When Jane Santucci parked by a popular hiking trail near her home in Indiana last summer, she hid her purse under a folded beach blanket locked in her car — something she’d been doing for years without incident.

This time, a thief broke in. Among the things lost along with Santucci’s wallet: her credit card, driver's license, Starbucks gift card, warehouse club card, library card, checkbook and medical insurance card.

“It is unbelievable how many things you don’t think about” that are in your wallet, said the 33-year-old from Terre Haute. That is, “until you need it and remember it was in there.”

The loss or theft of personal belongings can mean minor hassles, major material losses or a potentially serious security breach. You can protect yourself by doing a “wallet audit,” a significant weeding-out of things that you don’t need to carry every day.


Does your billfold bulge with credit cards? It shouldn’t. Two at any given time should be plenty, according to Gerri Detweiler, director of consumer education for Credit.com. Get in the habit of keeping one card in your coat pocket (and also get in the habit of moving the card when you change jackets), or keep one in your pants pocket. In case of loss or theft of your wallet, you’ll still be able to pay your way.

Make a list of all card issuers (but not the card numbers themselves!) and their toll-free customer service numbers. Where you store this info is up to you: locked in a file cabinet, on your (password-protected) phone, in the cloud or emailed to yourself.

A lost or stolen debit card is much more dangerous. Even if you don’t have your PIN written on the card, which would let a crook withdraw cash, the thief can still go shopping with the card by choosing “credit” rather than “debit” at the checkout.

No matter how the fraud occurs, you’ll likely be short the money while the bank investigates. Getting reimbursed after debit card fraud may take a couple of weeks.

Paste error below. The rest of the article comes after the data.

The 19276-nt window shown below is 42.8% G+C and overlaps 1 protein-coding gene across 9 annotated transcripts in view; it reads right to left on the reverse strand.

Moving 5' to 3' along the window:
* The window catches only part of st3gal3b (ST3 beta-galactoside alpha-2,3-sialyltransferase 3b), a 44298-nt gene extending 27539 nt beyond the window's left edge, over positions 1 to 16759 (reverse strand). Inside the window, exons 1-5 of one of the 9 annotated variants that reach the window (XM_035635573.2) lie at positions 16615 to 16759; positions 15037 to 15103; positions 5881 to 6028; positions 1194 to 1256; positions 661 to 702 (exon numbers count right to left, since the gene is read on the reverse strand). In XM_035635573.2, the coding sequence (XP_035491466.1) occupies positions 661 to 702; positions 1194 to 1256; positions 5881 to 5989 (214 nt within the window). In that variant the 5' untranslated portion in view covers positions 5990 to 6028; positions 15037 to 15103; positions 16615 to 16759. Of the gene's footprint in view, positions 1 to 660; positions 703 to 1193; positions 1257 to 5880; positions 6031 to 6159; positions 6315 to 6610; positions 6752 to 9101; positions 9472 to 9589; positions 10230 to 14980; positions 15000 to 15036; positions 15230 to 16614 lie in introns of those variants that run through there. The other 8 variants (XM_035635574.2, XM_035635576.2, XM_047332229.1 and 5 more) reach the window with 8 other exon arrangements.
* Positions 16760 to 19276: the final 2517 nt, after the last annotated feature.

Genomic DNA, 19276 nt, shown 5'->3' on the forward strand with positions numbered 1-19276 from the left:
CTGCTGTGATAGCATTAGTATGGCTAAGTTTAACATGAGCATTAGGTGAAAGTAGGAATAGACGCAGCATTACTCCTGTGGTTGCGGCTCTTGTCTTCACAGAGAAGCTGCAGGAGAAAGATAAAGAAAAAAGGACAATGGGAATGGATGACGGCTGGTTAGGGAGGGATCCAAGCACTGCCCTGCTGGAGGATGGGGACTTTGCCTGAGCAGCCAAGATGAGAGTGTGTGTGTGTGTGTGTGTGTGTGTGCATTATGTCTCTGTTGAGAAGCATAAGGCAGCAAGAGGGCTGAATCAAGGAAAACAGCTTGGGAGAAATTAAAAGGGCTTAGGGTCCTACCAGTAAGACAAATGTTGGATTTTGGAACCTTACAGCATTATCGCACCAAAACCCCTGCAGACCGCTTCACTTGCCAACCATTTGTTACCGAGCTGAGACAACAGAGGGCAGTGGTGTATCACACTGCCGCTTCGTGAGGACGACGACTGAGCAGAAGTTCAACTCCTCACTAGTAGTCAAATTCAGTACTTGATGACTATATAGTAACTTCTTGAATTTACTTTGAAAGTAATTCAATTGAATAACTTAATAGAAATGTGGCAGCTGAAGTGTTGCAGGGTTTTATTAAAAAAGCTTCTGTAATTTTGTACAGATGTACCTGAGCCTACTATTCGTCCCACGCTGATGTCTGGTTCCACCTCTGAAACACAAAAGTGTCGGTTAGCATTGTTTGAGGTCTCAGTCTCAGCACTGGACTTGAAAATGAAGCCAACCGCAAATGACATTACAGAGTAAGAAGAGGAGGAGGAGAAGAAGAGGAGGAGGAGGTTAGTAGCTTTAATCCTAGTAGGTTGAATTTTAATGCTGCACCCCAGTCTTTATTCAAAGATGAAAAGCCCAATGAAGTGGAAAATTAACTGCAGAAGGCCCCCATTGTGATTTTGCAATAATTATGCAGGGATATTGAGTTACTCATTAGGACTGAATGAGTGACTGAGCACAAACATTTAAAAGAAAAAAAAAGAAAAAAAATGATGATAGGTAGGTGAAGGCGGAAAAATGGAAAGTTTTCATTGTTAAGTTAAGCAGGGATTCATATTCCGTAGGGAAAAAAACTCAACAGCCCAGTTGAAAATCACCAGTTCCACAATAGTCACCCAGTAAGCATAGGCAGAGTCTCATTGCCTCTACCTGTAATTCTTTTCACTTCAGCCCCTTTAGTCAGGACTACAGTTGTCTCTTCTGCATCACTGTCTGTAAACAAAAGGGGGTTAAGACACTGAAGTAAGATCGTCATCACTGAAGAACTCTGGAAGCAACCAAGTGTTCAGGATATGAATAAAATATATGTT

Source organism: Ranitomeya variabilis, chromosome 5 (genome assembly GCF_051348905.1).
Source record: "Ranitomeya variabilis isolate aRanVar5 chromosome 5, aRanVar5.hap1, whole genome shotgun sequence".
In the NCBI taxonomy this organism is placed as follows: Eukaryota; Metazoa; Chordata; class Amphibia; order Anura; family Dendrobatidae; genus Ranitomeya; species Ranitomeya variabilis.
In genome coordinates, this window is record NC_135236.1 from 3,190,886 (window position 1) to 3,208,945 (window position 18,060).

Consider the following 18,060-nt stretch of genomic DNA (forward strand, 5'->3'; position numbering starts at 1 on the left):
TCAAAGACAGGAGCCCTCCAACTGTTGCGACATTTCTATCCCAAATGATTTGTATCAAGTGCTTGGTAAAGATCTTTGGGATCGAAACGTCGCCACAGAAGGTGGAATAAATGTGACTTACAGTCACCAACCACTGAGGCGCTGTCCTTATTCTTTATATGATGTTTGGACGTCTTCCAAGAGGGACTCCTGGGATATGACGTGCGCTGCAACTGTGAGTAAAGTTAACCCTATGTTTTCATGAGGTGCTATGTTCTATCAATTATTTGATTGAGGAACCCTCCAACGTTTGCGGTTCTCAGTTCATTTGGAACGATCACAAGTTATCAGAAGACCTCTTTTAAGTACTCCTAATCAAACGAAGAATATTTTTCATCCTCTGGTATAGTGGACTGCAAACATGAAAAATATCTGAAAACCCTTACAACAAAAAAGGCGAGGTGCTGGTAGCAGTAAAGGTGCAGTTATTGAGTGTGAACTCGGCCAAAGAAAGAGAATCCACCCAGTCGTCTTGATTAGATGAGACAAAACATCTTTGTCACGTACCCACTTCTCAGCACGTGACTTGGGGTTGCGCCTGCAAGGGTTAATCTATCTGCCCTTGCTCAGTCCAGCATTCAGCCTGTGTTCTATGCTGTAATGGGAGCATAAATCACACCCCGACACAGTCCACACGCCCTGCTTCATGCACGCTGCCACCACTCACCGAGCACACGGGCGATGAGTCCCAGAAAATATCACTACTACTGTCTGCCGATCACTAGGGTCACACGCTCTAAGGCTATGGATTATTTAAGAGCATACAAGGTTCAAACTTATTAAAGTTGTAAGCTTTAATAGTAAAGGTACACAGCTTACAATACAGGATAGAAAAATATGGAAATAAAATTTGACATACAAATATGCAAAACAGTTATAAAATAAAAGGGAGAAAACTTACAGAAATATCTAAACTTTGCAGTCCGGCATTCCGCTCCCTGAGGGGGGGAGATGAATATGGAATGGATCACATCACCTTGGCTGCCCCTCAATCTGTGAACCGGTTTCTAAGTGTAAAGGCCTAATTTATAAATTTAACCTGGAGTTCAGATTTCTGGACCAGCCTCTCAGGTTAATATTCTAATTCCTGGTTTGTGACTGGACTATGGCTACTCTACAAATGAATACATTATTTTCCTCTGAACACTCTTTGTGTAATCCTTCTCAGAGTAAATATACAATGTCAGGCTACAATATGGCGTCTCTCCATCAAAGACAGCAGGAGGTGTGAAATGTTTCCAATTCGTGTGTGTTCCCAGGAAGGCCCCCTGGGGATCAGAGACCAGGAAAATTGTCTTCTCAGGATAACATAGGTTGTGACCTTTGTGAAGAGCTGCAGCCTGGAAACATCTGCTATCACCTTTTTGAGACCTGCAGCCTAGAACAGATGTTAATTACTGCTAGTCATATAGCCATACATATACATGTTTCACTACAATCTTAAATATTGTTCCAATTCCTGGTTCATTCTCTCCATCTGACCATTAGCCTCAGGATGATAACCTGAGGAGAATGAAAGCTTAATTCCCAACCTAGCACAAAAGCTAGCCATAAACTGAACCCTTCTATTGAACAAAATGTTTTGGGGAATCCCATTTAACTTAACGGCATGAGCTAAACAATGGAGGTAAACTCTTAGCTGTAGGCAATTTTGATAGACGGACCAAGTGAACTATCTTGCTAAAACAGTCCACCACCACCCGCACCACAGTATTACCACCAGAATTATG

Does your billfold bulge with credit cards? It shouldn’t.


What else shouldn’t be in your wallet? Sensitive materials that could make an identity thief’s day, such as a Social Security or Medicare card (whose identifying number includes the user’s Social Security number).

Keep such cards under lock and key — a safe deposit box is a great option. Medicare and insurance cards should also be locked away unless you have a doctor’s appointment.

An ordinary health insurance card can be a potential gold mine, as it’s really just “a credit card with a million-dollar credit line,” said medical fraud expert Rebecca Busch. Someone posing as you could rack up thousands of dollars in health care costs, which could affect your credit report as providers turn over unpaid bills to collection agencies.

It might even endanger your life. Busch recalls the case of a woman whose card was stolen by a pregnant woman who used it when she gave birth. The card’s real owner was due for surgery the following month at the same hospital where the thief delivered. The real owner, who’d never been treated there before, risked a transfusion with the wrong blood type because records under her name at that facility contained the thief’s medical information.

If you’re anxious to have proof of coverage, try this: Photocopy your cards and then use a black Sharpie to cover up half of the number. If you end up in the emergency room, show the redacted copy and provide the complete number later.


Many wallets are plump with things we don’t really need every day or even every few months. For example, there’s no need to carry your blood-bank card unless you’re scheduled to donate.

It’s no longer necessary to carry gift cards, either, as mobile apps such as Gyft let you store the information and access it as needed. Manage rewards, membership and store loyalty cards with mobile apps like Key Ring and CardStar.

If you have a retail charge card that you rarely use, lock it up at home unless you know you’re shopping at that store. This not only reduces the risk of fraud, but also cuts down on impulse buys.

A few more things to nix from your wallet:

  • Your PIN. Some people still write their passwords on their debit cards. It’s a huge risk — don’t do it.
  • Blank checks. Fewer people use paper checks these days, but if you have a check (or, worse, an entire checkbook) in your wallet, a thief could go shopping on your dime.
  • House or car key.

Finally, take out anything that is outdated and useless, such as a raffle ticket you bought last year. And if that picture of your grandma is the only one you have, get copies made. Think how badly you’d feel if your wallet disappeared.

Former newspaper journalist Donna Freedman has been a staff writer for MSN Money and Get Rich Slowly. Currently she writes for a number of online personal finance sites, and blogs about money and midlife at DonnaFreedman.com.

This article was originally published on Northwestern MutualVoice on Forbes.com.

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